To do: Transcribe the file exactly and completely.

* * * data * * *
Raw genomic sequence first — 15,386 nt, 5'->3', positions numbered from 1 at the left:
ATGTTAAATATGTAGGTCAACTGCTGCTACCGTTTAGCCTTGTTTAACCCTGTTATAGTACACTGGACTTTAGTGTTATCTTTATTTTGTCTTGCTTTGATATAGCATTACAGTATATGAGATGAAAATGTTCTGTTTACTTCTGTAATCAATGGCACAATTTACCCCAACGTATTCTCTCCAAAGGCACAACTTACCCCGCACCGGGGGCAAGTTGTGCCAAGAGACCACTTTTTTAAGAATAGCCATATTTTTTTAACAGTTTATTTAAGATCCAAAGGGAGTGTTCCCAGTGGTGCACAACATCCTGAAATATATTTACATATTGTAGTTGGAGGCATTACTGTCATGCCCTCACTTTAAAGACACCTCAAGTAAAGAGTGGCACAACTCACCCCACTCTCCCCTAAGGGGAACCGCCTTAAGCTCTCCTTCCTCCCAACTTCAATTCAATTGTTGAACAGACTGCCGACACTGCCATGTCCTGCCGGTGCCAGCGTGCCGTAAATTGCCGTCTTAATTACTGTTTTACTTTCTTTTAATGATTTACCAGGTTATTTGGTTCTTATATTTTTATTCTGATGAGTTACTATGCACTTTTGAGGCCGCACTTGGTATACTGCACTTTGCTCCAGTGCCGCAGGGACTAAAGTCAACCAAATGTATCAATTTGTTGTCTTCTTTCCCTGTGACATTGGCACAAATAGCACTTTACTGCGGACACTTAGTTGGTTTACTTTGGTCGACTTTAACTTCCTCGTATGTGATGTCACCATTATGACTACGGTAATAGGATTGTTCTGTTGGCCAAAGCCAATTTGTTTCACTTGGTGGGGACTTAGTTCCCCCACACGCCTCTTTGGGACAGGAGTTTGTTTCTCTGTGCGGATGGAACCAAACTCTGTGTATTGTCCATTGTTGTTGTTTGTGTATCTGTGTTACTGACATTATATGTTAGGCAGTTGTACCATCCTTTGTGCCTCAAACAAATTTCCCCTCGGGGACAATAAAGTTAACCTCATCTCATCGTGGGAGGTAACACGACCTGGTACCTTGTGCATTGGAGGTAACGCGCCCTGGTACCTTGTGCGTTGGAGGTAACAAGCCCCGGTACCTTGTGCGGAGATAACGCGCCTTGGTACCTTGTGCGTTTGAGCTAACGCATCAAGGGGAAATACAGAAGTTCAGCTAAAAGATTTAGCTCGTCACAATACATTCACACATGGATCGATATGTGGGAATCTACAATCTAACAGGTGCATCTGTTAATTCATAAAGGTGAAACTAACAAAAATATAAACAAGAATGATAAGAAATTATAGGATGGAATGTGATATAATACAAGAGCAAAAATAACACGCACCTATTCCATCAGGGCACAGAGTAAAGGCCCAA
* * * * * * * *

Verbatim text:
Raw genomic sequence first — 15,386 nt, 5'->3', positions numbered from 1 at the left:
ATGTTAAATATGTAGGTCAACTGCTGCTACCGTTTAGCCTTGTTTAACCCTGTTATAGTACACTGGACTTTAGTGTTATCTTTATTTTGTCTTGCTTTGATATAGCATTACAGTATATGAGATGAAAATGTTCTGTTTACTTCTGTAATCAATGGCACAATTTACCCCAACGTATTCTCTCCAAAGGCACAACTTACCCCGCACCGGGGGCAAGTTGTGCCAAGAGACCACTTTTTTAAGAATAGCCATATTTTTTTAACAGTTTATTTAAGATCCAAAGGGAGTGTTCCCAGTGGTGCACAACATCCTGAAATATATTTACATATTGTAGTTGGAGGCATTACTGTCATGCCCTCACTTTAAAGACACCTCAAGTAAAGAGTGGCACAACTCACCCCACTCTCCCCTAAGGGGAACCGCCTTAAGCTCTCCTTCCTCCCAACTTCAATTCAATTGTTGAACAGACTGCCGACACTGCCATGTCCTGCCGGTGCCAGCGTGCCGTAAATTGCCGTCTTAATTACTGTTTTACTTTCTTTTAATGATTTACCAGGTTATTTGGTTCTTATATTTTTATTCTGATGAGTTACTATGCACTTTTGAGGCCGCACTTGGTATACTGCACTTTGCTCCAGTGCCGCAGGGACTAAAGTCAACCAAATGTATCAATTTGTTGTCTTCTTTCCCTGTGACATTGGCACAAATAGCACTTTACTGCGGACACTTAGTTGGTTTACTTTGGTCGACTTTAACTTCCTCGTATGTGATGTCACCATTATGACTACGGTAATAGGATTGTTCTGTTGGCCAAAGCCAATTTGTTTCACTTGGTGGGGACTTAGTTCCCCCACACGCCTCTTTGGGACAGGAGTTTGTTTCTCTGTGCGGATGGAACCAAACTCTGTGTATTGTCCATTGTTGTTGTTTGTGTATCTGTGTTACTGACATTATATGTTAGGCAGTTGTACCATCCTTTGTGCCTCAAACAAATTTCCCCTCGGGGACAATAAAGTTAACCTCATCTCATCGTGGGAGGTAACACGACCTGGTACCTTGTGCATTGGAGGTAACGCGCCCTGGTACCTTGTGCGTTGGAGGTAACAAGCCCCGGTACCTTGTGCGGAGATAACGCGCCTTGGTACCTTGTGCGTTTGAGCTAACGCATCAAGGGGAAATACAGAAGTTCAGCTAAAAGATTTAGCTCGTCACAATACATTCACACATGGATCGATATGTGGGAATCTACAATCTAACAGGTGCATCTGTTAATTCATAAAGGTGAAACTAACAAAAATATAAACAAGAATGATAAGAAATTATAGGATGGAATGTGATATAATACAAGAGCAAAAATAACACGCACCTATTCCATCAGGGCACAGAGTAAAGGCCCAA